Where cost concerns preclude monitoring during an operational test, consideration should be given to the consequences of undetected, intermittent failures.”

Revision H has changed the wording of the last two sentences of that paragraph to:

Monitoring and recording of the critical performance parameters during operational tests is required. If unable to monitor during operational tests, obtain test sponsor approval prior to the start of testing and document rationale in the test report.”

Monitoring of Operational Testing

Development of Monitoring and Simulation Equipment

Environmental testing has the capability of inducing intermittent failures in equipment.  Detection of these failures is critical in Developmental Testing and Evaluation to ensure a product’s capabilities during field testing and deployment.  These increased requirements call for a more diligent approach to the design and planning of monitoring equipment used in operational testing.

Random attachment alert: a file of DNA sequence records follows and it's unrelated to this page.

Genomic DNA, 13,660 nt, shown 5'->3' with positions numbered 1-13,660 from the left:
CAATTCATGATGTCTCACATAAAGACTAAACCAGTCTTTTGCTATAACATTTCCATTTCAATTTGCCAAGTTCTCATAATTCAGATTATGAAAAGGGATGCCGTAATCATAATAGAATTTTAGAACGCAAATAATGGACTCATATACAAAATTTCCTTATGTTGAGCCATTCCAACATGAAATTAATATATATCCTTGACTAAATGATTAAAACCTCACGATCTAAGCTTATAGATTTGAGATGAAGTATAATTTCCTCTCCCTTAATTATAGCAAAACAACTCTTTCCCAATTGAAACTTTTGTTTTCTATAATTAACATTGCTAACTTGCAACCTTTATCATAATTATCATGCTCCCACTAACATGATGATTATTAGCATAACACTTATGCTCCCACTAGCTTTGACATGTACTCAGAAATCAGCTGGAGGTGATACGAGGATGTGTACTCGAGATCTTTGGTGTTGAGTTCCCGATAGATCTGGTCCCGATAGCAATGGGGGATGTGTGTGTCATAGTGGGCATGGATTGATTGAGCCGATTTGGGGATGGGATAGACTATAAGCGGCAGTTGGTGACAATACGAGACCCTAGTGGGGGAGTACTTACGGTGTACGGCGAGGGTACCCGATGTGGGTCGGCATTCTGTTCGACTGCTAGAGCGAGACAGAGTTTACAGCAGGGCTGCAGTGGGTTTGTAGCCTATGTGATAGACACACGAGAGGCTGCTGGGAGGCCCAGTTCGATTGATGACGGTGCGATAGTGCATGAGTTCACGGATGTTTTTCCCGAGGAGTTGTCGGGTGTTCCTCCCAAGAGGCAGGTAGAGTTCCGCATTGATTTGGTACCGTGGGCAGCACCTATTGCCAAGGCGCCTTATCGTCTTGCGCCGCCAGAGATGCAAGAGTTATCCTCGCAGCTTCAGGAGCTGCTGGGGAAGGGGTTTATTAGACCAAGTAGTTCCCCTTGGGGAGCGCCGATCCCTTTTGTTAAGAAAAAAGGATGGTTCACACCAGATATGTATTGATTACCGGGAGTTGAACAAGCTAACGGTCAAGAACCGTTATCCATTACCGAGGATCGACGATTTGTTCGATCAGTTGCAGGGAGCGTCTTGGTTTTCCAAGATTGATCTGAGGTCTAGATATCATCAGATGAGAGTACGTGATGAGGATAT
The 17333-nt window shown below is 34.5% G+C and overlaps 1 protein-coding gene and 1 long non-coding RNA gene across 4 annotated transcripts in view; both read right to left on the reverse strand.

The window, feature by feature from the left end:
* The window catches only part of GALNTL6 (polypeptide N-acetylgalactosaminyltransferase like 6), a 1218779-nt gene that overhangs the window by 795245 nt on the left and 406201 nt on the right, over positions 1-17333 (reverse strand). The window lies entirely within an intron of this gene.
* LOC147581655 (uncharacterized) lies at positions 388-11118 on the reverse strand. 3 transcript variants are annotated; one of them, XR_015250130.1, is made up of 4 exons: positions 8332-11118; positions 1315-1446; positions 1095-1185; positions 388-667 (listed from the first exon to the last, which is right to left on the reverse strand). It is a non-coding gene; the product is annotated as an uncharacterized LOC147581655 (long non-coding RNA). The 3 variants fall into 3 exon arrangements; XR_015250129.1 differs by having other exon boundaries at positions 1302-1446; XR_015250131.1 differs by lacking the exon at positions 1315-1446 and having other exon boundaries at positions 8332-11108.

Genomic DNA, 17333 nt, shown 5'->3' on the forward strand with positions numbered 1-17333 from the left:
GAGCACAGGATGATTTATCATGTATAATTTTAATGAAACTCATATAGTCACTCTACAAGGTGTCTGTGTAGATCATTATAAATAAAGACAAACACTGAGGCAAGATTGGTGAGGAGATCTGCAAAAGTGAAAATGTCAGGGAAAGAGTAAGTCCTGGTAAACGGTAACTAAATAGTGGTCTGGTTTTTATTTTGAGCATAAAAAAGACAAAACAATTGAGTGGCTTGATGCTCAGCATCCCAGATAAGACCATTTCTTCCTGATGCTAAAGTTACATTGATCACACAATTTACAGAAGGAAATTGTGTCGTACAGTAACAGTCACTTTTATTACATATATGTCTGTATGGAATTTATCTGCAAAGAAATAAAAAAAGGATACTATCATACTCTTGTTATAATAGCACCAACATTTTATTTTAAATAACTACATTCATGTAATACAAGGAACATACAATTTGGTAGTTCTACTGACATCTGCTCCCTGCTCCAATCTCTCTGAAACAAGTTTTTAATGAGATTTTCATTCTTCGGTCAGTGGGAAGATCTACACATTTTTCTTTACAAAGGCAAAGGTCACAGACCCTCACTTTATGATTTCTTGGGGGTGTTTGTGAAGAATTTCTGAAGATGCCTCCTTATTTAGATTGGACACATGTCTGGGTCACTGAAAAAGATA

Designing, building, and programming the required (off chamber) equipment requires time and resources.  Monitoring equipment should be capable of detecting recording and capturing intermittent failure conditions.  It should then notify test personnel of failures.  It should record all critical functions and exercise the Unit Under Test (UUT) to simulate in service operation. 

Additionally, it should be able to aid in the performance of functional and operational tests.  These tests are used to verify all modes of operation of the UUT before, during and after environmental tests.